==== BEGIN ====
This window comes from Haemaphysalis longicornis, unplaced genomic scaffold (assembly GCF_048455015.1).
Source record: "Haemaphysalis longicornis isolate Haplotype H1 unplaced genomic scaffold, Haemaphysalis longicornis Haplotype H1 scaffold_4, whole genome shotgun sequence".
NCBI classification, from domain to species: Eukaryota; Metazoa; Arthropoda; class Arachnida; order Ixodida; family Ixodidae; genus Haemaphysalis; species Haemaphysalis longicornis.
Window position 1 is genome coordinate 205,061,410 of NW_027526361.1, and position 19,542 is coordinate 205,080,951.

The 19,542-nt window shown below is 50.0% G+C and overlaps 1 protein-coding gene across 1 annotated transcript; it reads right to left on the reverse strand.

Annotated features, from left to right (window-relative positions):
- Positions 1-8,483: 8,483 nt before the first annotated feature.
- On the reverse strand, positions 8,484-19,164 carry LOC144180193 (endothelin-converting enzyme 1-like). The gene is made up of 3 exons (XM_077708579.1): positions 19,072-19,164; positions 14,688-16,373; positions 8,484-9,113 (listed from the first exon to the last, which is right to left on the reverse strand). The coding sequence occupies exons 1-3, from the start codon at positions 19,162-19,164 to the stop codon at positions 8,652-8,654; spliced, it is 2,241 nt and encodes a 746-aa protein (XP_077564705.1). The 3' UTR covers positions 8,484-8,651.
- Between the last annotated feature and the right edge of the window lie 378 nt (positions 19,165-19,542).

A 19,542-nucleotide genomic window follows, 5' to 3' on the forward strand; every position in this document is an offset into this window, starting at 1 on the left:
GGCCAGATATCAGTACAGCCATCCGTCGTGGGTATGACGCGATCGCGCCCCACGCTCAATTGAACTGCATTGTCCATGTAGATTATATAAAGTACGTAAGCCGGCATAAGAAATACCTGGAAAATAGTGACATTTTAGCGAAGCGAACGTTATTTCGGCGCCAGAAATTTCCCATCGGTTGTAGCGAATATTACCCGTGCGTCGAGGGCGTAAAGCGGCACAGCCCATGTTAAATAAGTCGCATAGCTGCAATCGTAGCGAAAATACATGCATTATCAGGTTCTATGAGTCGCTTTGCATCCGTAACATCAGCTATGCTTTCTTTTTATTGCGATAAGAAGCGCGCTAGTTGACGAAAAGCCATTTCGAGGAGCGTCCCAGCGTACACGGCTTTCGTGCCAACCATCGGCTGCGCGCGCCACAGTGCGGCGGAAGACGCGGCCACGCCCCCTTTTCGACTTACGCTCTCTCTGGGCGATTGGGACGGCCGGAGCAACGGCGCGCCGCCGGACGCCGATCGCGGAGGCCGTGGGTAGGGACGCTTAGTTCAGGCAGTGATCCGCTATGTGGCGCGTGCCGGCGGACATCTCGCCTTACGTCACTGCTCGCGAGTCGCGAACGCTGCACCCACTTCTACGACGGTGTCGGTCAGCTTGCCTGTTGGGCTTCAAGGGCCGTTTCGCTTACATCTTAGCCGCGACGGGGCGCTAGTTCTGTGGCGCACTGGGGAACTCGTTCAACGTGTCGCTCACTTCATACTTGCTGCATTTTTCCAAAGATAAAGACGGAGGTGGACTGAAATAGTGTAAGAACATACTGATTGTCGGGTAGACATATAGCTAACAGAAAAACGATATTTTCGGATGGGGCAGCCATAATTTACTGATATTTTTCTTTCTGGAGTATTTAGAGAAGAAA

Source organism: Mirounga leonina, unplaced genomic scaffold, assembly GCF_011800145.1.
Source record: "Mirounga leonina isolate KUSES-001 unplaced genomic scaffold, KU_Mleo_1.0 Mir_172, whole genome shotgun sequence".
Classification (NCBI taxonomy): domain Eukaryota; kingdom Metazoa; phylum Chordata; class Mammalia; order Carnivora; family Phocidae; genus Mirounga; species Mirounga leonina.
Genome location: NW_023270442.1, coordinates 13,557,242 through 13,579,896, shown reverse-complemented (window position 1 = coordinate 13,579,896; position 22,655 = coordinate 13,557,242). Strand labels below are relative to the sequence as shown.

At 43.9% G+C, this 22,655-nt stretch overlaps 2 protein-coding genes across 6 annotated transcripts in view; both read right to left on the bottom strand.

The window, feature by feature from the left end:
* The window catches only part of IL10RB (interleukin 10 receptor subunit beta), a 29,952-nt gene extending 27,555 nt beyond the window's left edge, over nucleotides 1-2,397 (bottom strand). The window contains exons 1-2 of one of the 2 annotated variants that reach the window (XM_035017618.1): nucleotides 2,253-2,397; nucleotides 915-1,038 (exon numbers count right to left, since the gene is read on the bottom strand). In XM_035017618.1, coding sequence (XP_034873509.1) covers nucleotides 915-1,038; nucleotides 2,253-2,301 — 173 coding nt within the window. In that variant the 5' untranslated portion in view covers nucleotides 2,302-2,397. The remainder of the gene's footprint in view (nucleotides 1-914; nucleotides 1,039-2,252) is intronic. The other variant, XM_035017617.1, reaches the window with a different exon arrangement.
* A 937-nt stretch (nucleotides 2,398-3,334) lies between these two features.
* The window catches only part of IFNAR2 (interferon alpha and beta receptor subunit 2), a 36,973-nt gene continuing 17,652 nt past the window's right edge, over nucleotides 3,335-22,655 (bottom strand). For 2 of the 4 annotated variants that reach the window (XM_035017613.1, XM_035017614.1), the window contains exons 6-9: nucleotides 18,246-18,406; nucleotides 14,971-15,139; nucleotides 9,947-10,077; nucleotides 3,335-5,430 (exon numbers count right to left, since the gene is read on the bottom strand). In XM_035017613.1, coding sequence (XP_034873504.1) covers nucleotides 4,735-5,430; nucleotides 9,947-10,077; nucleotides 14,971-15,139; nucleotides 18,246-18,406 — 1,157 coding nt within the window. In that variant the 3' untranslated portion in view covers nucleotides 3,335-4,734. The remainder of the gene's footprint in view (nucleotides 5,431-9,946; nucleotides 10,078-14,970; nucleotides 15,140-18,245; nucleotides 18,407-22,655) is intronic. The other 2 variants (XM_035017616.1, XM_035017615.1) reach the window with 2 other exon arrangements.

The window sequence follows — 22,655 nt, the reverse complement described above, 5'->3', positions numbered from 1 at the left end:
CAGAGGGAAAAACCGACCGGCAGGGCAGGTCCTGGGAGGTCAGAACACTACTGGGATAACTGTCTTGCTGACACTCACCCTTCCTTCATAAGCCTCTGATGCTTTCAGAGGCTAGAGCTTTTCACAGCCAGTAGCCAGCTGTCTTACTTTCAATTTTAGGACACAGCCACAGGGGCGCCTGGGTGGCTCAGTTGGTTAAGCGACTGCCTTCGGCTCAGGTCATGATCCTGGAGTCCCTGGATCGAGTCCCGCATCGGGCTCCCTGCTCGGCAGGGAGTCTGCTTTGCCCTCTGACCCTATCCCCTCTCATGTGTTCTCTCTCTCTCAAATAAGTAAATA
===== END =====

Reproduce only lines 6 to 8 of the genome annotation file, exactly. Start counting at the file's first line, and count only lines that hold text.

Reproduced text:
Annotated features, from left to right (window-relative positions):
- Positions 1-8,483: 8,483 nt before the first annotated feature.
- On the reverse strand, positions 8,484-19,164 carry LOC144180193 (endothelin-converting enzyme 1-like). The gene is made up of 3 exons (XM_077708579.1): positions 19,072-19,164; positions 14,688-16,373; positions 8,484-9,113 (listed from the first exon to the last, which is right to left on the reverse strand). The coding sequence occupies exons 1-3, from the start codon at positions 19,162-19,164 to the stop codon at positions 8,652-8,654; spliced, it is 2,241 nt and encodes a 746-aa protein (XP_077564705.1). The 3' UTR covers positions 8,484-8,651.